How to Have Confidence
My sweet little girl has all of the confidence in the world. In fact, she struts around the house in her mermaid costume like she owns the place. She fixes her breakfast and lunch with such pride. Her confidence is amazing.
Where is my confidence?
Paul warns in Philippians that confidence from the flesh is not of God. This means when we try to have confidence in our own abilities or accomplishments. The Holy Spirit has put a new purpose in our hearts, and our confidence will not come from the knowledge, or experiences we’ve had in the past.
As a young girl I accepted Jesus Christ as my Savior. It wasn’t from a deep pit of sinful behaviors Jesus saved me (although it was from a deep pit of a sinful nature). I could easily, like Paul, find my confidence in the following things:
My parents are Christians.
I had grandparents who were Christians.
I was saved at a young age, and I never did any of the “big” sins.”
I have studied God’s word for years.
I go to church.
Those things are only fleshly accomplishments. In fact, Paul says in Galatians, that we can’t even live this Christian life without the help of God. So God is our confidence in both salvation and sanctification – the renewing of our hearts and transforming of our minds.
Confidence is defined as: full trust; belief in the powers, trustworthiness, or reliability of a person or thing: Full trust.
Where is my trust?
We would never say aloud: I trust my own abilities! But do we live that way? Do we go through each day, rarely a thought about God, or even a whispered prayer?
“Though I might also have confidence in the flesh. If any other man thinketh that he hath whereof he might trust in the flesh, I more:…..But what things were gain to me, those I counted loss for Christ.” Phil. 3:4, 7 (KJV)
According to Paul, in Philippians, my confidence will not come in whether or not I do those things. My conference is a heart issue. Where do I place my hopes, dreams, and trust for the future? If I’m looking back at all of the good things I’ve done, letting them out weigh the bed, I wonder – where is our confidence?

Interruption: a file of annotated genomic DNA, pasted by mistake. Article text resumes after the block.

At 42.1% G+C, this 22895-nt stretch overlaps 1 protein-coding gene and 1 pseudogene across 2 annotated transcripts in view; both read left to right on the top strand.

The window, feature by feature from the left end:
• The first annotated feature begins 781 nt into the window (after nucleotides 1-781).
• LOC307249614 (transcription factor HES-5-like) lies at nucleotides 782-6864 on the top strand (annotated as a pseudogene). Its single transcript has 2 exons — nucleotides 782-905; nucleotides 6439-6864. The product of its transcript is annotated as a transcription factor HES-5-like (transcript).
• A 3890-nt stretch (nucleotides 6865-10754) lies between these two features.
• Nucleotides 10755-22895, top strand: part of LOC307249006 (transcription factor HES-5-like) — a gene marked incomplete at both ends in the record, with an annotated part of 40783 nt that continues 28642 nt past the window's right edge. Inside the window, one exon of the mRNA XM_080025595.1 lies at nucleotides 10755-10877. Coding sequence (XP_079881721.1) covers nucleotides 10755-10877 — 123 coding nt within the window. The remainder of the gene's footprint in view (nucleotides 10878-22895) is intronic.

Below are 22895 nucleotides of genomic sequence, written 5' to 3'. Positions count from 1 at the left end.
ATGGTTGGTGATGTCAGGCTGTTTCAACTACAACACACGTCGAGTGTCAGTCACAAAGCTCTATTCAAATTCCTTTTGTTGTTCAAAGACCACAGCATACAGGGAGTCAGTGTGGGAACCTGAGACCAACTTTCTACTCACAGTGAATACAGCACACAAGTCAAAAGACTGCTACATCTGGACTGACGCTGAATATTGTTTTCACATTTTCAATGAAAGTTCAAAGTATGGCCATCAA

I’ll admit it: many times I think my check-list of Christian duties will give me peace of mind and a sense of confidence in my life. But they shouldn’t. And really, they don’t. Paul says we need to find our confidence in his knowledge of Jesus – not just about Jesus, but a relational knowledge. You know how you just “know” someone – Paul says that’s where his confidence lies: in knowing Christ.
“Yea doubtless, and I count all things but loss for the excellency of the knowledge of Christ Jesus my Lord: for whom I have suffered the loss of all things, and do count them but dung, that I may win Christ, and be found in him, not having mine own righteousness, which is of the law, but that which is through the faith of Christ, the righteousness which is of God by faith: That I may know him, and the power of his resurrection, and the fellowship of his sufferings, being made conformable unto his death;” Phil. 3:8-10 (KJV)
Paul wants to really have a deep relationship with Christ – so much so that he experiences the resurrection power of Jesus, but also comes with it a sharing of the sufferings. We might be tempted to skip that section, but we can’t escape the suffering in this world. It happens. Period. Life isn’t fair, and we all know it. But Jesus is more powerful than life and whether or not it is fair.
So, who do we have confidence in? It won’t be like the world tells us: money, friendship, and power. Our confidence doesn’t even come from the “good things” we’ve done for God. Our confidence will be in our relationship with God. If confidence means to “fully trust,” it makes sense then, doesn’t it?
If we fully trust God, then we will have confidence in a relationship with him. How do we do that? How do we develop a good relationship with Him? We read our Bible. We pray. We attend church and surround ourselves with good Christian people whenever possible. The things that we are tempted to “check list” are the things God uses to draw us to Him.
Don’t miss what Paul said earlier in Philippians 1:21: “For to me, to live is Christ, and to die is gain.” Christ was everything to Paul. And if we want Him to be, He will be everything to us.